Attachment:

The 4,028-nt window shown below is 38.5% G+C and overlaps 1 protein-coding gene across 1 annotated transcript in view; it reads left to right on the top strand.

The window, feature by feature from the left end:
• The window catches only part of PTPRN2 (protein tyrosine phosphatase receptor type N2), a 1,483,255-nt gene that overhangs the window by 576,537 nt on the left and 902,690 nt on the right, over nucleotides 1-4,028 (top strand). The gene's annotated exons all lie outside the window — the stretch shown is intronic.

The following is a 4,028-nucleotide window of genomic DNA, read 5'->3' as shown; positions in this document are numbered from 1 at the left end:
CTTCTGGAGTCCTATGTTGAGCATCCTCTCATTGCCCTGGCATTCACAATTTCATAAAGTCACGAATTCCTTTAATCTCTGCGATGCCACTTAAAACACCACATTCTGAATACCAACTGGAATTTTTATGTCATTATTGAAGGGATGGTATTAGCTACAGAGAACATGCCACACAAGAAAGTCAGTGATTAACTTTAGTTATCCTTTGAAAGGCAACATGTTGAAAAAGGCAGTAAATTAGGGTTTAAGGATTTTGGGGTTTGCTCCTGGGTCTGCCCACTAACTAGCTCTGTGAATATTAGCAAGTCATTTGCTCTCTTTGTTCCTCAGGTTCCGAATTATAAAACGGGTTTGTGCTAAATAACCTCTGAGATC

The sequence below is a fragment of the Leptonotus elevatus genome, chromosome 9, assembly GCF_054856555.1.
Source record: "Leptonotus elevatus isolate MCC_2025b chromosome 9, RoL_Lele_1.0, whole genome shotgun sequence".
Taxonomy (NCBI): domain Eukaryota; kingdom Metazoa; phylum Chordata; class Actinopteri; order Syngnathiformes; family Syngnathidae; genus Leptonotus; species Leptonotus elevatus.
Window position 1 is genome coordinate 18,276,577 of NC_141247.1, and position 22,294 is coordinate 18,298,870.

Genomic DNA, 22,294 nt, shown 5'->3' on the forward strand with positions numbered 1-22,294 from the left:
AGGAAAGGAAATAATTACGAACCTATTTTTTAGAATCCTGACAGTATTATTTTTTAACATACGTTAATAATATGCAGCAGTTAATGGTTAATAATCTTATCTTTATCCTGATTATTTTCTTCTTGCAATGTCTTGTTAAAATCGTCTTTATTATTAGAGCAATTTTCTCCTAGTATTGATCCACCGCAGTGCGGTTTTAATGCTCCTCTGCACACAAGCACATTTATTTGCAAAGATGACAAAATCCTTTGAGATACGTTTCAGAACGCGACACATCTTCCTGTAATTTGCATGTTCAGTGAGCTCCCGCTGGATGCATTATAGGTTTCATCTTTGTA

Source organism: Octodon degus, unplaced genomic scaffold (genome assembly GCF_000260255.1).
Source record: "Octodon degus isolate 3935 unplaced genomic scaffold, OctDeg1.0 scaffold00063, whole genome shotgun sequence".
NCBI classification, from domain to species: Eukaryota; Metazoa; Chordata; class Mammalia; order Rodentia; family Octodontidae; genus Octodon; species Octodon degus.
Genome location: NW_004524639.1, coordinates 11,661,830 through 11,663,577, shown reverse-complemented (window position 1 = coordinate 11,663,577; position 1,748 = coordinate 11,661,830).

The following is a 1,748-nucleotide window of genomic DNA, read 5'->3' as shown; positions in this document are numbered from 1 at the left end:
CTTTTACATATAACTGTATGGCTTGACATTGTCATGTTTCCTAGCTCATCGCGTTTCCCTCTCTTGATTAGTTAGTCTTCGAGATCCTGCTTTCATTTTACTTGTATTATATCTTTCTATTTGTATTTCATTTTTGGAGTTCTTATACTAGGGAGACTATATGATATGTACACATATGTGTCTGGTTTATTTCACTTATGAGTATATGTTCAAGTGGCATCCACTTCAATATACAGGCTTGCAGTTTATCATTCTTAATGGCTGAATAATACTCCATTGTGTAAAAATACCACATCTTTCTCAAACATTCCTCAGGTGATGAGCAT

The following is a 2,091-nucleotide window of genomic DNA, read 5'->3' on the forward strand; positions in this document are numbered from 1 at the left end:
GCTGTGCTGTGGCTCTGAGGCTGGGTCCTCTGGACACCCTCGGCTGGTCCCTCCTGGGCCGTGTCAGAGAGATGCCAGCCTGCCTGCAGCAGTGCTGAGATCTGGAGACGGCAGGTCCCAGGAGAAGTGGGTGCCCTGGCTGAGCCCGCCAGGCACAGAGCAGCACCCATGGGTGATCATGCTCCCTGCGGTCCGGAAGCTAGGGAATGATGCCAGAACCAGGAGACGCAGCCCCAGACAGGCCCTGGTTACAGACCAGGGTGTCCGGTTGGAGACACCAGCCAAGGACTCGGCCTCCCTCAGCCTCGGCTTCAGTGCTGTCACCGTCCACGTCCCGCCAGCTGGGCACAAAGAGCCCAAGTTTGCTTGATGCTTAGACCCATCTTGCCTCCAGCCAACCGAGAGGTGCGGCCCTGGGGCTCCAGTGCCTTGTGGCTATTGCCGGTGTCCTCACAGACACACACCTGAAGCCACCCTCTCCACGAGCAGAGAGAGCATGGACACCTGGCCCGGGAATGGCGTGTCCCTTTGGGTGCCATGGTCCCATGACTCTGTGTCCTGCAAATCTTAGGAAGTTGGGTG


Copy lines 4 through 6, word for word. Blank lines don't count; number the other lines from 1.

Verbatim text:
The following is a 4,028-nucleotide window of genomic DNA, read 5'->3' as shown; positions in this document are numbered from 1 at the left end:
CTTCTGGAGTCCTATGTTGAGCATCCTCTCATTGCCCTGGCATTCACAATTTCATAAAGTCACGAATTCCTTTAATCTCTGCGATGCCACTTAAAACACCACATTCTGAATACCAACTGGAATTTTTATGTCATTATTGAAGGGATGGTATTAGCTACAGAGAACATGCCACACAAGAAAGTCAGTGATTAACTTTAGTTATCCTTTGAAAGGCAACATGTTGAAAAAGGCAGTAAATTAGGGTTTAAGGATTTTGGGGTTTGCTCCTGGGTCTGCCCACTAACTAGCTCTGTGAATATTAGCAAGTCATTTGCTCTCTTTGTTCCTCAGGTTCCGAATTATAAAACGGGTTTGTGCTAAATAACCTCTGAGATC

The sequence below is a fragment of the Leptonotus elevatus genome, chromosome 9, assembly GCF_054856555.1.